Inside the city, Beacon Food Forest is a planned 7-acre oasis that would be designated for urban agriculture. Fruit and nut trees will make up the upper level, with berry shrubs, edible perennials, and annuals on the lower levels. Seattle is also livestock-friendly, allowing residents to keep goats, sheep, cows, horses, and pretty much anything except swine for pork.
6. San Francisco, CA
Percentage of parkland: 19%
San Francisco certainly has a wild side—and we’re not just talking about the revelries ofBay to Breakers or the Folsom Street Fair. It’s one of the few places in the country where you can see bison wandering the hills, in Golden Gate Park—which has set aside some of its 1,000 acres specifically for them.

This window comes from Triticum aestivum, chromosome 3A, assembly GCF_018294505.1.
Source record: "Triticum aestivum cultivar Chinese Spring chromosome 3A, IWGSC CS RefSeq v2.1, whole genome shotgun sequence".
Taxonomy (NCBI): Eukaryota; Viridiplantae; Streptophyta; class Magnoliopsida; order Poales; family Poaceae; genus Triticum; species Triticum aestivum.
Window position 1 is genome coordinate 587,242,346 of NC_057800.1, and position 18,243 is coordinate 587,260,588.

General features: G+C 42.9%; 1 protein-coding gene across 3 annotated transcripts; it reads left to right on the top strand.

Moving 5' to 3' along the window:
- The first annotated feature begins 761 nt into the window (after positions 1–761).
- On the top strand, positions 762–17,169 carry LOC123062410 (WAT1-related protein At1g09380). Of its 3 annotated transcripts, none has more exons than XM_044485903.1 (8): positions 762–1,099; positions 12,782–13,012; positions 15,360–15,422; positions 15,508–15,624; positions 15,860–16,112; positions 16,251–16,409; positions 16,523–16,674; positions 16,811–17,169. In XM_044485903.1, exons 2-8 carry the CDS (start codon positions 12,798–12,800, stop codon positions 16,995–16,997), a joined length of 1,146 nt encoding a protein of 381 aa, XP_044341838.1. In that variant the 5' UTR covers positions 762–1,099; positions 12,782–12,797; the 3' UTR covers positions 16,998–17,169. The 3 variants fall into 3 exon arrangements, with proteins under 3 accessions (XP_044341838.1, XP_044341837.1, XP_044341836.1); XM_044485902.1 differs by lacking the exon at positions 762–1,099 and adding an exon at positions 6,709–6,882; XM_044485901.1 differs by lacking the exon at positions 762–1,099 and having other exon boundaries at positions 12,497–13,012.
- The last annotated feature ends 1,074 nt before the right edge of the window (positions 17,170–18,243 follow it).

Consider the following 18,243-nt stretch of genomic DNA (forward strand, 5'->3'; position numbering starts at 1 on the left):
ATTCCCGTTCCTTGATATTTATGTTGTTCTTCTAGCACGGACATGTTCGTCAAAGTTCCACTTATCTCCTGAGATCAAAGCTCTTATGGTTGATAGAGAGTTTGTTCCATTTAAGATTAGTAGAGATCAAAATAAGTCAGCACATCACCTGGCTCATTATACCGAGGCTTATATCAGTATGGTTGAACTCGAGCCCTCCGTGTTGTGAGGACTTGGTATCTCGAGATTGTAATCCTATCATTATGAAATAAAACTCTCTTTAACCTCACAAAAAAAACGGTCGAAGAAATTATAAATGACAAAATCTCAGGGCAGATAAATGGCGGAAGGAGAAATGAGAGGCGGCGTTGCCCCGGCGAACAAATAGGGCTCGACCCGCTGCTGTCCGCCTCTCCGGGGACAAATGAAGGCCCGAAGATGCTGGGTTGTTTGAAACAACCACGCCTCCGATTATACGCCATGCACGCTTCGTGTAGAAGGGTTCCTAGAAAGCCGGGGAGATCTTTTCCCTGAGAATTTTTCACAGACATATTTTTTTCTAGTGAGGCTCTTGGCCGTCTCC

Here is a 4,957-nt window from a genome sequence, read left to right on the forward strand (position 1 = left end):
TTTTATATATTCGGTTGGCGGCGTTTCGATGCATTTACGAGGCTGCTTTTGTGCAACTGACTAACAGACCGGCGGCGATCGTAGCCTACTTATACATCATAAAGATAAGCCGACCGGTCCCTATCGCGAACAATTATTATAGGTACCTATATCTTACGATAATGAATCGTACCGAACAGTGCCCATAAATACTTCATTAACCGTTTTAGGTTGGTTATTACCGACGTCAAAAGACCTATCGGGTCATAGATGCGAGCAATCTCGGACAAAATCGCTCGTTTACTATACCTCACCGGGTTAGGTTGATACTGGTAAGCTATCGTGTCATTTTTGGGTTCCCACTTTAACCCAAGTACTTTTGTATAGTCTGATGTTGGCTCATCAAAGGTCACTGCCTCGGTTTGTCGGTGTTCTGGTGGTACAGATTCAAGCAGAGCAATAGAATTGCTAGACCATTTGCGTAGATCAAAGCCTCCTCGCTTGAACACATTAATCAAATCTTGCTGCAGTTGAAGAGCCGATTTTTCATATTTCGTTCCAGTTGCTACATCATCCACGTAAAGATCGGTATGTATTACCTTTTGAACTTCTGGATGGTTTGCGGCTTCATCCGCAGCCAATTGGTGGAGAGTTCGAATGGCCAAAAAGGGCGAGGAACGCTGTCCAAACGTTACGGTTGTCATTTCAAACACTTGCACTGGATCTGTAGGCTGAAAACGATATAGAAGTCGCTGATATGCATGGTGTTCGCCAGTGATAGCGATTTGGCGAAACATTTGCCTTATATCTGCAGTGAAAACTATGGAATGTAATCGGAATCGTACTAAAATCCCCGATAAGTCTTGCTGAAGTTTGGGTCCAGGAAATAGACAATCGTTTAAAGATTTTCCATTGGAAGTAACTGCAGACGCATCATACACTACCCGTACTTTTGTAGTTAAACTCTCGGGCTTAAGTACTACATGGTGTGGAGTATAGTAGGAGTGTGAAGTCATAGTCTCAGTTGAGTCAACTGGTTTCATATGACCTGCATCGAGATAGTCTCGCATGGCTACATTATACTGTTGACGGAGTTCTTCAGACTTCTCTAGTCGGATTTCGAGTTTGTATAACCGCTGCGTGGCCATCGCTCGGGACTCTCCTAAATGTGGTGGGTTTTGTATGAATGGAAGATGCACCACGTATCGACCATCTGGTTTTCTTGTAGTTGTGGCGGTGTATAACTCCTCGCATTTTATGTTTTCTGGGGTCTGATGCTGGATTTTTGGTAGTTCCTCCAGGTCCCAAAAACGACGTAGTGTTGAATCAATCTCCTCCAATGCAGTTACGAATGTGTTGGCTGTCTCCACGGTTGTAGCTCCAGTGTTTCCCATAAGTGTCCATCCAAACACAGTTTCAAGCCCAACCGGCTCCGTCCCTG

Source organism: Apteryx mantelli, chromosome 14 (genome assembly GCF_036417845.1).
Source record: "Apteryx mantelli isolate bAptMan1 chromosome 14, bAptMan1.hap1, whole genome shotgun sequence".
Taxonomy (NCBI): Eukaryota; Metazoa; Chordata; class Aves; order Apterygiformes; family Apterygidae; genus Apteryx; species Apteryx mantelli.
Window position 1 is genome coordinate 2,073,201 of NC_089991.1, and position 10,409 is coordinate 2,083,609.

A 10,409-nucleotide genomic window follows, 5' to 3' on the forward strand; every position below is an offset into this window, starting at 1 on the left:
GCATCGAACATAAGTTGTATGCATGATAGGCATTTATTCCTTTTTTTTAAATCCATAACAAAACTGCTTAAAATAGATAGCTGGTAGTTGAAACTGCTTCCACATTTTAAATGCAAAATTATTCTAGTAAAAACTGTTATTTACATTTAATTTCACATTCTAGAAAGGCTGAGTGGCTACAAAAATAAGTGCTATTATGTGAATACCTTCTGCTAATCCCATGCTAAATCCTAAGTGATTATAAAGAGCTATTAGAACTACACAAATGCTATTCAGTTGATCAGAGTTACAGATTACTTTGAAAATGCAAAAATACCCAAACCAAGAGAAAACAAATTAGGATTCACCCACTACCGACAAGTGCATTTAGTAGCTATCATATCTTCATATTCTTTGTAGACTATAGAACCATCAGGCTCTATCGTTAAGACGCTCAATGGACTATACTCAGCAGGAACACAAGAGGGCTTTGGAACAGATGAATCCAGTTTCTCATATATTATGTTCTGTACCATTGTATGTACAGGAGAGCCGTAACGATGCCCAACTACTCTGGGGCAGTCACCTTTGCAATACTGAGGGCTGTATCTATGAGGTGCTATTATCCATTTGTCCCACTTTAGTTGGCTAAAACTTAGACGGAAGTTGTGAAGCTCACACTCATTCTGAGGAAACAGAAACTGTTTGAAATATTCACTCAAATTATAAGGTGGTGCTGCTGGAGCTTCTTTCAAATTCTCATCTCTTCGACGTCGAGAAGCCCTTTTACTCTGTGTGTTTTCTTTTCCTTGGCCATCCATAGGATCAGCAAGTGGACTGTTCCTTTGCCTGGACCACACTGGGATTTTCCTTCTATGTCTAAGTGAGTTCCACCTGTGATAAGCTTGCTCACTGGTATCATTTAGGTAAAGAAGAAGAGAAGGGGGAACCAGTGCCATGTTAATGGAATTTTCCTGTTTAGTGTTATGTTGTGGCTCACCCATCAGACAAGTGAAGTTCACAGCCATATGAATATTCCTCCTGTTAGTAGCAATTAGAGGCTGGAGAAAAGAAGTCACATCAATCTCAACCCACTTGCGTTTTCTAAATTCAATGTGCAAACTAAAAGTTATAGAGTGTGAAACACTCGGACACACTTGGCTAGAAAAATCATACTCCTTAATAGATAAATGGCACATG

Wild buffalo aren’t enough for you? Well, the park also contains lakes, the California Academy of Sciences, the Japanese Tea Garden, and formal botanical gardens. When it comes to organic eating, it’s hard to pick the best farm-to-table restaurant—because apparently just about every restaurant in town is doing it. More than 200 chefs shop regularly at the CUESA Farmers Market at the Ferry Building.
7. Madison, WI
Percentage of parkland: 13.4%
Madison’s magic number: 280. That’s how many parks lie within its city limits. Most longtime residents are familiar with the bigger parks like Warner, the home of Mallards baseball; Elver with epic sledding hill and Frisbee amenities; and James Madison Park, with sunning and swimming spots and playgrounds. The organic University of Wisconsin Eagle Heights Community Garden has been around since 1962, making it one of the oldest and largest community gardens in the U.S.